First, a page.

Finding it hard to write right now. Not just because of my physical restraints. A paragraph here and then… I drift and allow myself to get distracted. As the Swedish idiom goes, I have far too many strings to play on my creative lyre. Though alternating between them has always been how I get through the “valley of the doldrums”, I am increasingly suspicious that there is a level of procrastination involved. The challenging and also considerably more self-important, self-assigned project of writing episodes from my early history in Los Angeles is hard, hard, hard. I don’t have writer’s block. I have writer’s blockade (to quote New York humorist Fran Liebowitz).
There could be a third explanation.
As a freelance artist, where photography, filmmaking, and painting have been my foremost mediums, there has always been a demand to deliver whatever my clients have ordered in a timely fashion. My creative outpouring has, therefore, at least to a degree, been shaped by my ability to not only identify and theorize about a solution to a problem but to also execute and fulfill my client’s expectations by supplying them with something substantive.
I think this is part of why I find writing long-form so challenging. The end is nowhere in sight and so, from time to time, I feel an urge to create something that will see the light of day within a reasonable timeframe. Like this blog post…
Photo: an early morning by a freeway underpass near Los Angeles International Airport.
It took some time, but here’s a collage of places I’ve had the privilege of visiting in recent years. In my creative calling and line of work, the boundary between work and pleasure is essentially invisible. Most of my days, regardless of where I spend them, in Vejbystrand, on the streets of Tokyo or discovering hidden gems in Colombo, the capital of Sri Lanka, I’m constantly looking for interesting scenes to film or photograph. While the shortcomings of my vision don’t always allow me to clearly perceive what I have in front of me, the camera never, ever lies.
Not being able to travel right now is fine. I have come to terms with it. My body needs the rest. But that’s not stopping my mind from its chronic wanderlust. And so, I felt the need to sift through my travels and put this little film together and publish it online. Watching reminds me of how wonderfully diverse a planet we live on. Which is humbling.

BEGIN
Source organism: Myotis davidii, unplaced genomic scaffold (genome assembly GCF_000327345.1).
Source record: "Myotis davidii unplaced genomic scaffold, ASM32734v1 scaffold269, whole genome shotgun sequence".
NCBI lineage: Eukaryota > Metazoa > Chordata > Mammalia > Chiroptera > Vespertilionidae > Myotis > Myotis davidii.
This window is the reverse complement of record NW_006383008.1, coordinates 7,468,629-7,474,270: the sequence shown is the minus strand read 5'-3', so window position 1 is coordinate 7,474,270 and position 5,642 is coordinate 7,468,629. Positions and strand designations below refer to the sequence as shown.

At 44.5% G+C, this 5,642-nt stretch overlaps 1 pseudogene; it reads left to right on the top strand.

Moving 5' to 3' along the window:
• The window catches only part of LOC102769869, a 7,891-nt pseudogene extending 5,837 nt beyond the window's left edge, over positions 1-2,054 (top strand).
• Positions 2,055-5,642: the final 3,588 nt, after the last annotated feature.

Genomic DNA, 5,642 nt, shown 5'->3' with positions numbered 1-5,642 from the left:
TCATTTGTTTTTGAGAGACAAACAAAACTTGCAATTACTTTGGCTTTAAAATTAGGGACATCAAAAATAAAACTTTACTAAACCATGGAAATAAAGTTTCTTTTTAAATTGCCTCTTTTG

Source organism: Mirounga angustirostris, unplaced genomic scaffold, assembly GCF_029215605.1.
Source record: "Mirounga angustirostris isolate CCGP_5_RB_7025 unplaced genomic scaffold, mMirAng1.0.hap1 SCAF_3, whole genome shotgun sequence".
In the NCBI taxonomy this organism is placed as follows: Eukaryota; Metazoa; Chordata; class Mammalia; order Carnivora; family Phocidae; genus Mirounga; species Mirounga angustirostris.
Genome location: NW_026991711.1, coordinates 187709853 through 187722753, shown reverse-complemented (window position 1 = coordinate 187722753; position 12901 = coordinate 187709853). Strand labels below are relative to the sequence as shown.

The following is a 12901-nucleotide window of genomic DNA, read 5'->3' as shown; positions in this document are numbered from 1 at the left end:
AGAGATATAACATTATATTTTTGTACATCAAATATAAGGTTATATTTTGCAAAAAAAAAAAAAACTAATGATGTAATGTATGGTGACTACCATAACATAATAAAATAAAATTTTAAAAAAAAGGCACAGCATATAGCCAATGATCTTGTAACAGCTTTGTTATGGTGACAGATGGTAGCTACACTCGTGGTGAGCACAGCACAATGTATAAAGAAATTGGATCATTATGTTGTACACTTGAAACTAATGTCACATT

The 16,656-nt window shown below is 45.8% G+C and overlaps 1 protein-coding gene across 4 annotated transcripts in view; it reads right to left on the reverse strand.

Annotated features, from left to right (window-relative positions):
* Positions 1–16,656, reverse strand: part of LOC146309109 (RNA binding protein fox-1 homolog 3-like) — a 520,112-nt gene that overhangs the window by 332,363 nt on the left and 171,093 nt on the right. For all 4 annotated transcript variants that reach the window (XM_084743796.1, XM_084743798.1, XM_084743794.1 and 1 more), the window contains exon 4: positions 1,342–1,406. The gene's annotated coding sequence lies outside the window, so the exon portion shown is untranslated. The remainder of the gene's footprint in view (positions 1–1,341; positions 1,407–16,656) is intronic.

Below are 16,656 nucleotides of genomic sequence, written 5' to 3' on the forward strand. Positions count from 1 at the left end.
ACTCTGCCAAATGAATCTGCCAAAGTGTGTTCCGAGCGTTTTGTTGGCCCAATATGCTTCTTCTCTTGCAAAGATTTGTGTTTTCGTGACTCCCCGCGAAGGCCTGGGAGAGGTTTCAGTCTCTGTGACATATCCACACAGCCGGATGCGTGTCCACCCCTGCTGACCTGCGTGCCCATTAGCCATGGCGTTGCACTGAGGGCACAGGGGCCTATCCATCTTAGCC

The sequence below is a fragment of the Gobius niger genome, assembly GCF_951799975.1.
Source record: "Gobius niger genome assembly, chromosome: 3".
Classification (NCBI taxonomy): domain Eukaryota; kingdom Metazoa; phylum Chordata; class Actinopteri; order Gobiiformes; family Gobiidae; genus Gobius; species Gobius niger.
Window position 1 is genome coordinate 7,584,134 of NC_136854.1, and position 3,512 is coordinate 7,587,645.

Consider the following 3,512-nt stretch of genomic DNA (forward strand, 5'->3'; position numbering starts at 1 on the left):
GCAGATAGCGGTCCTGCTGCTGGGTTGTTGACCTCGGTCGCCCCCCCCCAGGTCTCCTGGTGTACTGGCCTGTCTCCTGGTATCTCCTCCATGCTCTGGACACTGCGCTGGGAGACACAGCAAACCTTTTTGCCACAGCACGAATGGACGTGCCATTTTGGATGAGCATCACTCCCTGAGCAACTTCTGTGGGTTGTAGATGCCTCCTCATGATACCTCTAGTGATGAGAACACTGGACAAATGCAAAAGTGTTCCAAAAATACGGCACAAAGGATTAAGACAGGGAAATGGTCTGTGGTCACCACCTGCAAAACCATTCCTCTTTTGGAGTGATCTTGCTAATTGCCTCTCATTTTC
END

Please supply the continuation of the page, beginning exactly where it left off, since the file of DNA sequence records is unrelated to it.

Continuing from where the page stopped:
Though I can surely tell you if a rose is a rose and a sunflower is a sunflower, I’m not a botanist by any stretch of the imagination. The floral world is just too big for me and I’m already spreading myself thinly across several different fields of interest.
From a quick cross-reference of the above flower via Google’s collection of flowers, I’m fairly convinced it’s a lily of some flavor. I shot it about a year ago at Jim Thompson’s House in Bangkok.
Saw this small phone booth during a visit to a derelict factory in Malmö called Kockums Industries. They made everything from cast iron stoves to submarines and gigantic cargo ships there. The phone is yet another one of my homages to Duchamp’s still wonderfully provocative “readymade” approach to everyday objects as (meta) art.
Who was the last person to use the phone before it was pulled from the network? What was the final word spoken through it? Who designed it and what was the process like? How long did the cord need to be?
I chose this image as a symbol of connectivity. See, I’ve recently linked with a few choice relatives on my father’s side of the family. Though I’ve heard their names mentioned from time to time, most are entirely new acquaintances. Very exciting to learn more about a part of my family that I’ve ignored/neglected/distanced myself from. Why? Probably to avoid what I assumed would be a lot of emotional wear and tear. But I don’t feel nearly as fraught with gloom or filled with wrath as I had foreseen. Instead, I’ve tried to take a neutral approach.
I’m more of an amateur social anthropologist, piecing together characters, anecdotes, timelines, and plot twists and by doing so, hopefully creating a less fragmented, distorted image of my father; who he was as an individual and why he did so much weird shit.
Ultimately, as usual in my life, I want to see if I can find the silver lining and once and for all shake off the shadow of a man I never knew. This in order to get to know myself better, to learn to accept myself better. To feel better.
It was here, at the beginning of July of 1983, while on my first European solo backpacking trip, after an uneventful night in Marseille together with my newfound friends from Denmark and Canada, that I slept on the beach Plage Publique des Ponchettes in Nice.
Of all the places I’ve been fortunate to have visited in France (and I sincerely hope to expand that roster in the years ahead), Nice is among my favorites. Elle, Charlotte, and I spent a couple of days in Nice 2016 on our way back from the annual Photo Festival held throughout the ancient city of Arles in the Provence-Alpes-Côte d’Azur region of southern France.